I’m going to be honest with you all, I am a big James Blunt fan. Huge, in fact. I was there from the beginning, alongside just about everyone else in the country, raving about Back To Bedlam. I was also there, somewhat more quietly supporting him, during the wilderness years of albums two and three when public opinion turned somewhat sour of the ex army officer.
Then something amazing happened, some may say miraculous, James Blunt had resurgence in popularity with his fourth album Moon Landing – and it was time for myself and other silent supporters to finally come out of the shadows.
And come out they did last night at the Hammersmith Apollo for his last leg of his world tour. Yes, James Blunt just finished a world tour, people.
But despite my years of loyalty to the man, I must admit I had never seen him live and approached the gig with a certain amount of trepidation. It’s a fair worry to have – how does one conduct themselves at a James Blunt concert?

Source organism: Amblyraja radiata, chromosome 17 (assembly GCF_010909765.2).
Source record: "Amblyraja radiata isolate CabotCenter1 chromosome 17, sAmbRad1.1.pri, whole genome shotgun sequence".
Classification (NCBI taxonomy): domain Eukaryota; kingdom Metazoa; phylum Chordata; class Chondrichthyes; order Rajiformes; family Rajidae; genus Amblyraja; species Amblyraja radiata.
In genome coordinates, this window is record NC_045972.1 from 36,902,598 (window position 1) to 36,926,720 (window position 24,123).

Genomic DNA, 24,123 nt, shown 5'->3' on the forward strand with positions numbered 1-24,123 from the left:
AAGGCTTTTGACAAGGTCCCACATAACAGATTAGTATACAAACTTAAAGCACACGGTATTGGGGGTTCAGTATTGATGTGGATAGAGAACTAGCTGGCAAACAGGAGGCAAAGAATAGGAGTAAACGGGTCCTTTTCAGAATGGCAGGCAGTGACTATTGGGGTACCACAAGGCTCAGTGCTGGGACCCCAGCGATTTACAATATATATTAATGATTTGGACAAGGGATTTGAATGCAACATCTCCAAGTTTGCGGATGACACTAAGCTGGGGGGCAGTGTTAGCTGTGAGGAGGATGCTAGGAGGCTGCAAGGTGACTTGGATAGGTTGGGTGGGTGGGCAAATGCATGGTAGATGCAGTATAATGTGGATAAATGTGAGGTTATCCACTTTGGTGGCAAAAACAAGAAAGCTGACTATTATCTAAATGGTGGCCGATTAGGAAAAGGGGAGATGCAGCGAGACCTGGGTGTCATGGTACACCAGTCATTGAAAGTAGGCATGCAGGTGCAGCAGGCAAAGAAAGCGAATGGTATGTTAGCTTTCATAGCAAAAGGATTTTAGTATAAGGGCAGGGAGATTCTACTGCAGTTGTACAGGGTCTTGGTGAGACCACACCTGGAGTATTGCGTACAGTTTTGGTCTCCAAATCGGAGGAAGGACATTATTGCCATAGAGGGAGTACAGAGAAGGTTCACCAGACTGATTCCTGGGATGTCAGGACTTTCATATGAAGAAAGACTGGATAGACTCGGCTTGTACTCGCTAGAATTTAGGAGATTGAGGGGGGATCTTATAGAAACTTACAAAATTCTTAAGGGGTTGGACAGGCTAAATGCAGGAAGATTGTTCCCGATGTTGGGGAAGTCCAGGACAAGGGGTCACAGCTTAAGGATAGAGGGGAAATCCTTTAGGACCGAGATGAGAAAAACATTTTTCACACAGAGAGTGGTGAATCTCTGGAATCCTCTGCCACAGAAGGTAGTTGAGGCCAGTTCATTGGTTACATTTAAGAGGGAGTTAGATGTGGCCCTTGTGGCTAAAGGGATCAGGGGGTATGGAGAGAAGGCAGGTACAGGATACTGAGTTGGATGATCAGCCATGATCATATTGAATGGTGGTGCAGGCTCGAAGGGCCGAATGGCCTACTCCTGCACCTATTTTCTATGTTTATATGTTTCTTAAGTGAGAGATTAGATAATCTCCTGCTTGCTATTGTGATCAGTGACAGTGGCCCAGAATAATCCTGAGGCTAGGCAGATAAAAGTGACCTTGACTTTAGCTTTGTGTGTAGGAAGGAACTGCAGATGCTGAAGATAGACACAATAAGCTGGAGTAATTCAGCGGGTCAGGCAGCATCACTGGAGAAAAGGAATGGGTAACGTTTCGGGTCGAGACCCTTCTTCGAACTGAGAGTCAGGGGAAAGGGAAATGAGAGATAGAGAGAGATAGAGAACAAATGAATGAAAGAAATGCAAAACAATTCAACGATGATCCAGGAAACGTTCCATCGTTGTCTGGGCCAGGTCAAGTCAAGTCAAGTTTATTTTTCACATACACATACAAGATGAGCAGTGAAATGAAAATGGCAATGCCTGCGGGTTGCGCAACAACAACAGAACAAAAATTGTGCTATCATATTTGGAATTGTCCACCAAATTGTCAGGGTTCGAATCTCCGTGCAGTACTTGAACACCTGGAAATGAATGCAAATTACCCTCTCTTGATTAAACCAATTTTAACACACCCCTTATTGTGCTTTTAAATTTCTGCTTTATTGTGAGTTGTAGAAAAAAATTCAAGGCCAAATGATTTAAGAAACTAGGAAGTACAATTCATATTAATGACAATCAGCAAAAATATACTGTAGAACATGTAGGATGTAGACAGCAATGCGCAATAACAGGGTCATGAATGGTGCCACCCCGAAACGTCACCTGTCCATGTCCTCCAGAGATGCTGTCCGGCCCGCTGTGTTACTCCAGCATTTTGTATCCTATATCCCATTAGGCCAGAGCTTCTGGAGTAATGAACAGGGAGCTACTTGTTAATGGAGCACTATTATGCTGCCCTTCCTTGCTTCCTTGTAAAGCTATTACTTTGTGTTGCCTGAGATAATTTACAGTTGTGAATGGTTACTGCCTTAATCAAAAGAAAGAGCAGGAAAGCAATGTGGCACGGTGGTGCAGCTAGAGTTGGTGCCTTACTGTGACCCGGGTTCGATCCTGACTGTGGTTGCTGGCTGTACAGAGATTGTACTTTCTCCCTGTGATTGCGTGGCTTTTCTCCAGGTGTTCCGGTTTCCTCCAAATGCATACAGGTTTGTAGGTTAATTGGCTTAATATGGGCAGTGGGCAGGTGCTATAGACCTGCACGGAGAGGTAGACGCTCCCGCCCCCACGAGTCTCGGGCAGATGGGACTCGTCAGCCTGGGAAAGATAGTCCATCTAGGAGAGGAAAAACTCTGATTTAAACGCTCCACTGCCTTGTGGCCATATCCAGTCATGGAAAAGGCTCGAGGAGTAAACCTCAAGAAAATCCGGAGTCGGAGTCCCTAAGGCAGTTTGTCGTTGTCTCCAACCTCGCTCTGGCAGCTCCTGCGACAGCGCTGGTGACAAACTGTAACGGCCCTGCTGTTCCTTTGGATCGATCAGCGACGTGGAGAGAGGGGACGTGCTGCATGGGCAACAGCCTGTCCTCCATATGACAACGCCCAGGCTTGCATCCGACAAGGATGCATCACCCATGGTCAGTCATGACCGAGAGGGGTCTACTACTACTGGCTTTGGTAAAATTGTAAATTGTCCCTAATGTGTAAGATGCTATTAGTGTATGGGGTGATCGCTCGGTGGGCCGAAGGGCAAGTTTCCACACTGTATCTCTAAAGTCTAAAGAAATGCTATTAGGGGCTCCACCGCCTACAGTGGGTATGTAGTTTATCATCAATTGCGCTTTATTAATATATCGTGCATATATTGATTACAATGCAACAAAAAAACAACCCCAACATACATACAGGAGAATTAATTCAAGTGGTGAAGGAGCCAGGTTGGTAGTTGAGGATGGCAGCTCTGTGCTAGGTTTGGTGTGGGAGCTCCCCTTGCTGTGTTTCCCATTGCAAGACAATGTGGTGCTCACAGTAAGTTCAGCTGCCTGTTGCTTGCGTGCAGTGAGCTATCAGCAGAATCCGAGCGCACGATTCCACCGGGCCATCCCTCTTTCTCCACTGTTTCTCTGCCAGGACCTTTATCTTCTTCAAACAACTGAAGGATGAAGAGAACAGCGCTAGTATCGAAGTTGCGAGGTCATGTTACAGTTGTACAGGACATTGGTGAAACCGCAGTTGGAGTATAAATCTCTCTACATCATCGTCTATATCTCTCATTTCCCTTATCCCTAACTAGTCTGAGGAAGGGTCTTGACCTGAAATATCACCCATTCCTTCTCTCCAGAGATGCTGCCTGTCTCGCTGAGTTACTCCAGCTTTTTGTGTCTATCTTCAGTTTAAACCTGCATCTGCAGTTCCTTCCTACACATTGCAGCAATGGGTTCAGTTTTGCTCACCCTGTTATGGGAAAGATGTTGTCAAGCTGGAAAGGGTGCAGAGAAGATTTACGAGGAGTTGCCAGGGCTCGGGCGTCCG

For the most discerning of Blunt haters, it’s the stuff of nightmares – giant projections of his face looming over the stage, the man himself running up and down the aisles, copious amounts of dad dancing throughout – and we’ve not even covered that divisive voice.
But it works – namely because he doesn’t take himself too seriously. From his high pitched, posh voice to his ‘miserable songs’, Blunt happily recounted every single insult thrown at him from the past ten years. It’s clear that he really couldn’t care less what people think of him – making his on stage antics err safely on the side of entertaining rather than cringe worthy.
Music lover’s arguably biggest gripe with Blunt has always been his distinctive vocals. But throughout the nearing two hour set, they never faltered once and, effortlessly filling the venue on both fan favourites ‘You’re Beautiful’ and ‘Goodbye My Lover’ (which one fan who was sat behind me firmly described as a ‘f***ing choon’) and tracks from his latest LP such as Postcards and Face The Sun.
By the time Blunt had finished his encore of Bonfire Heart, 1973, and Stay The Night, he successfully had everyone in the room on their feet. There really was no need for me to be worried at all – James Blunt certainly knows how to put on a show.
[James Blunt On UK Success: It Was A Particularly Nice Surprise]